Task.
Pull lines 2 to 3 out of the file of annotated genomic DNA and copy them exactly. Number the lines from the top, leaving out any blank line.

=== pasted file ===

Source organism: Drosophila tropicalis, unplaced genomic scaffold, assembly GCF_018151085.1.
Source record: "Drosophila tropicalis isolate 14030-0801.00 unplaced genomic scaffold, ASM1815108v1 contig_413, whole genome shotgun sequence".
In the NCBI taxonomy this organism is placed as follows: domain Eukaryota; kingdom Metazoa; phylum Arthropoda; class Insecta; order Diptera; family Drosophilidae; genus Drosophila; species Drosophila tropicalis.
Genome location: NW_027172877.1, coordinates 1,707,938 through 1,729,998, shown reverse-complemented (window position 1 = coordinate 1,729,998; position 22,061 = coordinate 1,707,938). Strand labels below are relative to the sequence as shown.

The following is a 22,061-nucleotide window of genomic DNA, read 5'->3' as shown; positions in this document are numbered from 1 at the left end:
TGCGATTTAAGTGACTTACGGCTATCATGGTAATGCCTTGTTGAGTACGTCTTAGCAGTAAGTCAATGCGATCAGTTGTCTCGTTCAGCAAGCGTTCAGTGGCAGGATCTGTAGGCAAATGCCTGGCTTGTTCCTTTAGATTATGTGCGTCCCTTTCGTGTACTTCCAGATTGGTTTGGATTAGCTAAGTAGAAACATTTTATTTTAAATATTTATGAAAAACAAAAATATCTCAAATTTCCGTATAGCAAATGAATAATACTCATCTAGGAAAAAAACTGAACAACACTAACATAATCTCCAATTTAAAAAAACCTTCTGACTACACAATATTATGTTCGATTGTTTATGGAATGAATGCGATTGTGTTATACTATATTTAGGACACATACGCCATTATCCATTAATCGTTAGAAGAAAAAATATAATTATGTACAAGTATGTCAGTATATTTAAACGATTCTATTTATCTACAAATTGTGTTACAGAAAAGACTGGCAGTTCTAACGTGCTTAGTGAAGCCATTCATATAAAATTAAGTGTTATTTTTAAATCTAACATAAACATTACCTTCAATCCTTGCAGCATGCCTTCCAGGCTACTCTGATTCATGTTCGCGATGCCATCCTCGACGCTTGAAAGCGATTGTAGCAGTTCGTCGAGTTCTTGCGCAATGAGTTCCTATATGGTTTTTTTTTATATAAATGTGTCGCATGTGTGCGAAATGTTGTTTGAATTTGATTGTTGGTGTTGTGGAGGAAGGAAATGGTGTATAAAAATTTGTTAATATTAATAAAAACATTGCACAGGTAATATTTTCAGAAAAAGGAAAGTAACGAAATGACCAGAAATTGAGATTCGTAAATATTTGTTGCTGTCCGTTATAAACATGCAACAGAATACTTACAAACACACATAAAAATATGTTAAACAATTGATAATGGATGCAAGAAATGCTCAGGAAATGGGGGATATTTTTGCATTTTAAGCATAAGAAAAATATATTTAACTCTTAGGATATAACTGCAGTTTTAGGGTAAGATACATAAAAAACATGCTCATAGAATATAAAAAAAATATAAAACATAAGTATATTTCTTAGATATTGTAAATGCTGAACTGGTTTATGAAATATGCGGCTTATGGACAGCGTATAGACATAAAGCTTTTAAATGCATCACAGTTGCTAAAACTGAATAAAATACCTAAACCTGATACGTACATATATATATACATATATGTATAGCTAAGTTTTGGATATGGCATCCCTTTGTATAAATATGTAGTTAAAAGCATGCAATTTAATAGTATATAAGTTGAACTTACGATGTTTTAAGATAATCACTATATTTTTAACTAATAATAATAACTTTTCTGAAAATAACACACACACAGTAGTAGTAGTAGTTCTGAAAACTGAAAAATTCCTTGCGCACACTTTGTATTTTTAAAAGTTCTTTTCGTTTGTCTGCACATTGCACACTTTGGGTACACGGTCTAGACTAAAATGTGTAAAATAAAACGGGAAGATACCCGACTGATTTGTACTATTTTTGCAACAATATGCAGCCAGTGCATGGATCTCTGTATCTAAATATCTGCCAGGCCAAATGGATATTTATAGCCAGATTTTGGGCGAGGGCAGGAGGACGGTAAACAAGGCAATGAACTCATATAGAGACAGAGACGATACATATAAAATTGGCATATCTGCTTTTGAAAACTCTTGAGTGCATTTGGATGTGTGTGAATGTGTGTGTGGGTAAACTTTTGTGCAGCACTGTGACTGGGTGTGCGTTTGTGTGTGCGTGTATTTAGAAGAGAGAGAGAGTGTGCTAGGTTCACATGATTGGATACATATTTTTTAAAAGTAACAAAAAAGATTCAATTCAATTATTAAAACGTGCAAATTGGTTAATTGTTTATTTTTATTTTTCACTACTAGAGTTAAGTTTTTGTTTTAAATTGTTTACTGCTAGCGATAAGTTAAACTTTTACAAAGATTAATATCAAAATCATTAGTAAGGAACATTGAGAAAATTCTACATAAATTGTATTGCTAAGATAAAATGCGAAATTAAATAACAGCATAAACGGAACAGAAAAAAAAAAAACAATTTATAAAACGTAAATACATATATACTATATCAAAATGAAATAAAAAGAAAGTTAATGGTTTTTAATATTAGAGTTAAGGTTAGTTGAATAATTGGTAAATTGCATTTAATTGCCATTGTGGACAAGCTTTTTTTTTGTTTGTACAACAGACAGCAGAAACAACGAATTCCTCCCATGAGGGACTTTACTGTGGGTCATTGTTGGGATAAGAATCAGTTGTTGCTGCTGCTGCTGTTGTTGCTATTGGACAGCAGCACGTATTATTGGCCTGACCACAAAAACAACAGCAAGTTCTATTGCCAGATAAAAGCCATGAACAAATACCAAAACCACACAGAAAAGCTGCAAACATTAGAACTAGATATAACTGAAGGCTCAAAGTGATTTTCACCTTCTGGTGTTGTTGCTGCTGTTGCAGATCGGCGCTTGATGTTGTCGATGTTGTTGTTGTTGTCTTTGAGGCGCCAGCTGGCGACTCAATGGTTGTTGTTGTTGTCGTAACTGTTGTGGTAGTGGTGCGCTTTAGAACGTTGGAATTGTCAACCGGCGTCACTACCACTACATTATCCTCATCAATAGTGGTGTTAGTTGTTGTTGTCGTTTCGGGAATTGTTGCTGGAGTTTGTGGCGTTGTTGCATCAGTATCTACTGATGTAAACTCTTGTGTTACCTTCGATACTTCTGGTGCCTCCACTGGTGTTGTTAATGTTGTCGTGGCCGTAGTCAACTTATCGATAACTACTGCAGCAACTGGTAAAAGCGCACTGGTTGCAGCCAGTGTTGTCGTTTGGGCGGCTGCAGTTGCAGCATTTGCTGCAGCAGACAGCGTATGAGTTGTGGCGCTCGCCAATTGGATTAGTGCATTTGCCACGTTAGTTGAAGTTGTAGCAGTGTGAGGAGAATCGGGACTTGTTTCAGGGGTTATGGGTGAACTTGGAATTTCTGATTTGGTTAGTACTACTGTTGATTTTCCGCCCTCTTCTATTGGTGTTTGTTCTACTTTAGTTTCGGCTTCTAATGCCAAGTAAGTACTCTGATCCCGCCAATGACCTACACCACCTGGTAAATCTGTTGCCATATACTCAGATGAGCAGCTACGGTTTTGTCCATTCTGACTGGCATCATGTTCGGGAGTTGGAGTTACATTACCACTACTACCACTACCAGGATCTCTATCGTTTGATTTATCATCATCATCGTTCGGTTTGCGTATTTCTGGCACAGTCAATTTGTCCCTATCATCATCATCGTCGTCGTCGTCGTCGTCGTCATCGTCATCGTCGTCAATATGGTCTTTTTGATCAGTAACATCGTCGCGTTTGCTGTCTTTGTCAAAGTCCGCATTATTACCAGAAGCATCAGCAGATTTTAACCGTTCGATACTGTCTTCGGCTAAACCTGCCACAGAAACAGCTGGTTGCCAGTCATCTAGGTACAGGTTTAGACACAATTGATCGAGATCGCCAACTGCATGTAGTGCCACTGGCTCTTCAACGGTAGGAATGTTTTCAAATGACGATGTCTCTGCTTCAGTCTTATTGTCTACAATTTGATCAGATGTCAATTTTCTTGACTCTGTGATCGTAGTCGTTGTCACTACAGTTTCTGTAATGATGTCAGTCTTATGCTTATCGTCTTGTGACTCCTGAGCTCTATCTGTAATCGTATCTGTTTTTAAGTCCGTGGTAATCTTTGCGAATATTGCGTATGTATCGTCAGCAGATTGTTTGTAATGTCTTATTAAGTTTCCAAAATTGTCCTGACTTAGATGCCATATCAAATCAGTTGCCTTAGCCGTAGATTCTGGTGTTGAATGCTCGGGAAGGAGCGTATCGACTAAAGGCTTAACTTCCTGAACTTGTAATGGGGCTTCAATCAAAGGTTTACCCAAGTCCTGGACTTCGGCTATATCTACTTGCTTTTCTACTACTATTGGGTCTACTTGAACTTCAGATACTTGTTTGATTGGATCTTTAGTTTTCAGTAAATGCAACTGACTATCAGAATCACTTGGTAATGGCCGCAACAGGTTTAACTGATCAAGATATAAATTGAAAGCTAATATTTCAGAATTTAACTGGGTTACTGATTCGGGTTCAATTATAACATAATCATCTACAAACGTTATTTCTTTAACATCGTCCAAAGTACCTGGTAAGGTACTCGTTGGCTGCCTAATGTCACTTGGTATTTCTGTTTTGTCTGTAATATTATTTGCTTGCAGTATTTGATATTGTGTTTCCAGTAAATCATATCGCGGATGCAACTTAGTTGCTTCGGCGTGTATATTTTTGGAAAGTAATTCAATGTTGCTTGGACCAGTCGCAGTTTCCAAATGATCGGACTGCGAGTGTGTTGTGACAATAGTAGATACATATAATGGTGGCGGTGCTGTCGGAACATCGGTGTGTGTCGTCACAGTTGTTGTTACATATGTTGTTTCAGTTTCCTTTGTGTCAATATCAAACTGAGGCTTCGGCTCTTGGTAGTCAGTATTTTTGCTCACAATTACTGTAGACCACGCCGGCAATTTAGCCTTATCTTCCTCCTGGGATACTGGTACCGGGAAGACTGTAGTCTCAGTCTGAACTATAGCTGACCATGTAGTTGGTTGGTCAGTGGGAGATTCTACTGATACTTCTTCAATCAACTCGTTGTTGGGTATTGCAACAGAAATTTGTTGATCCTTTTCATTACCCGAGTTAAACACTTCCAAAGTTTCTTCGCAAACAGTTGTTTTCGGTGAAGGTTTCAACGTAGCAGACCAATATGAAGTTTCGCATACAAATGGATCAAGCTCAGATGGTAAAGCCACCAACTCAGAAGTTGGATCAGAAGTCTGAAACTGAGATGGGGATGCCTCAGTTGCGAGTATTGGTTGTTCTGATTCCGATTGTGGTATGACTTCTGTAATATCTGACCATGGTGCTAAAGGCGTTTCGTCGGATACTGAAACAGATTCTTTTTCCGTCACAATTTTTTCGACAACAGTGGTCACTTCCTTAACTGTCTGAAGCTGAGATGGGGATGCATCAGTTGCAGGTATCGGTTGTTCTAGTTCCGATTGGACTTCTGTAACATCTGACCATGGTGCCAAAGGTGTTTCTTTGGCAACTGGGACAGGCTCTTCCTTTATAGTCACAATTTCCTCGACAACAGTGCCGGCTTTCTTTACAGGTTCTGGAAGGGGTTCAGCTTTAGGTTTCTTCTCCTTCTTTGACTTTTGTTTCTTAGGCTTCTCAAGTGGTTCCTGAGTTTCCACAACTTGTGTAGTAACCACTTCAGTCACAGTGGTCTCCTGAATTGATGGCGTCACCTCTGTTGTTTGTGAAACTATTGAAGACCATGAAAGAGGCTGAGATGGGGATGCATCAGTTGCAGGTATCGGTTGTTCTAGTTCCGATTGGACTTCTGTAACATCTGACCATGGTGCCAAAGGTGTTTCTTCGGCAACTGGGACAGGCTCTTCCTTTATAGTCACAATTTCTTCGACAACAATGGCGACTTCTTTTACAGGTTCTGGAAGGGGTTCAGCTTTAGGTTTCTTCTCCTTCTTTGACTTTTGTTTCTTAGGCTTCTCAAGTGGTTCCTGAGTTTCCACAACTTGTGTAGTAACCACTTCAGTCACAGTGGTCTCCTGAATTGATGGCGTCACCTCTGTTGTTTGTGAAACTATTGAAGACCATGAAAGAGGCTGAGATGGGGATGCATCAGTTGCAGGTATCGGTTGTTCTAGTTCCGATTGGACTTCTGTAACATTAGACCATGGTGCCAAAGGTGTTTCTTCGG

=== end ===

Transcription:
Source record: "Drosophila tropicalis isolate 14030-0801.00 unplaced genomic scaffold, ASM1815108v1 contig_413, whole genome shotgun sequence".
In the NCBI taxonomy this organism is placed as follows: domain Eukaryota; kingdom Metazoa; phylum Arthropoda; class Insecta; order Diptera; family Drosophilidae; genus Drosophila; species Drosophila tropicalis.